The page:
Friday, May 22, 2020

So long, (remote) school

Despite the likely prospect of a summer devoid of beach trips, overnight hiking adventures, and the annual visits with cousins, my kids have never so eagerly anticipated the end of the school year. Sure, EVERY spring there is a sense of celebration and anticipation. No more pencils, no more (Chrome)books, and all that jazz. Hot days of sleeping in and endless freedom stretching to time’s horizon.

Dreaming of summer sunsets and getting to the beach
But my kids like school. They like their teachers. They like learning new things. They like hanging out with their friends at lunch time and recess. What they – very vocally and consistently – do NOT like is remote learning.

Before I go on, let me be clear that my children’s teachers have been fabulous through this whole remote school experiment. If I had to guess, I’d say the teachers like remote teaching as little as my children like remote learning. Nobody – at least nobody I know – wanted school to look like this for the last several weeks of the school year. 

Normally, this month is chockful of end-of-the-year events – field trips and projects, concerts and celebrations. Normally, when I look at the calendar in May, I have to deep breathe my way through an anxiety attack – so many places to be in so short a time. This year, though, I am glad I wrote everything on our family calendar in pencil, because most of it has been erased.

The last day of school, formerly scheduled for the middle of June, has been moved up two and a half weeks to May 29. To add that new date to the calendar, I had to erase the previously scheduled event of that day: the annual 5th and 6th grade field trip to Boston. This is one of the most highly and happily anticipated days of the year for kids in those classes, including my own 5th grader. It’s a day in the nearest big city, with lessons in history and science (and how to cross several lanes of traffic safely), topped off by dinner at Quincy Market.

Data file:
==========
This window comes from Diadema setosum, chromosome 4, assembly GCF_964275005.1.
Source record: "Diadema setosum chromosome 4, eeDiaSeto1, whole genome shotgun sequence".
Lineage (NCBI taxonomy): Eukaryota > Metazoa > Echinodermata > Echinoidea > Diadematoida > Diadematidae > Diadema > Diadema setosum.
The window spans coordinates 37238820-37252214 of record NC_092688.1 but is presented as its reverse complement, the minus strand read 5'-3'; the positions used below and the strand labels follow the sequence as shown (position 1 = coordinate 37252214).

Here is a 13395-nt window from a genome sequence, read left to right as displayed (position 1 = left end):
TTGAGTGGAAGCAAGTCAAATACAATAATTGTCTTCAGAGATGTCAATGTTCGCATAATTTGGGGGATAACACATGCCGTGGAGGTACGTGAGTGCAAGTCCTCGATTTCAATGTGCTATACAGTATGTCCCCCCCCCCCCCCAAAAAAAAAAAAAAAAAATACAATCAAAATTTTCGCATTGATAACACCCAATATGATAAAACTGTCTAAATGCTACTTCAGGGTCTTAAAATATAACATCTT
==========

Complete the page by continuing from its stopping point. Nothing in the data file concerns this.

This year it’s one of many spring traditions my kids – and all the others – have had to give up and get over. I can hardly fathom how disappointed this year’s 6th graders are to be missing out on so many of the rite-of-passage events they’ve anticipated since they were wee kindergarteners. And I feel an extra big pang of disappointment for this year’s seniors, who, of course, are missing out on a whole lot of pomp and circumstance – and facing, like all of us, plenty of uncertainty in whatever comes next.

In our home, rather than giddy excitement over a summer of plans – quality cousin time, a week at the Cape, camping and hiking and paddling with friends, soccer camp and dips in the pool – there’s instead a reserved relief at nearing completion of a necessary task. So long, remote learning. Here’s hoping that after whatever this summer holds, fall’s return to school is up close and in person.   

Original content published by Meghan McCarthy McPhaul. This essay appears as Meghan's May 7, 2020 Close to Home column in the Littleton Record. 

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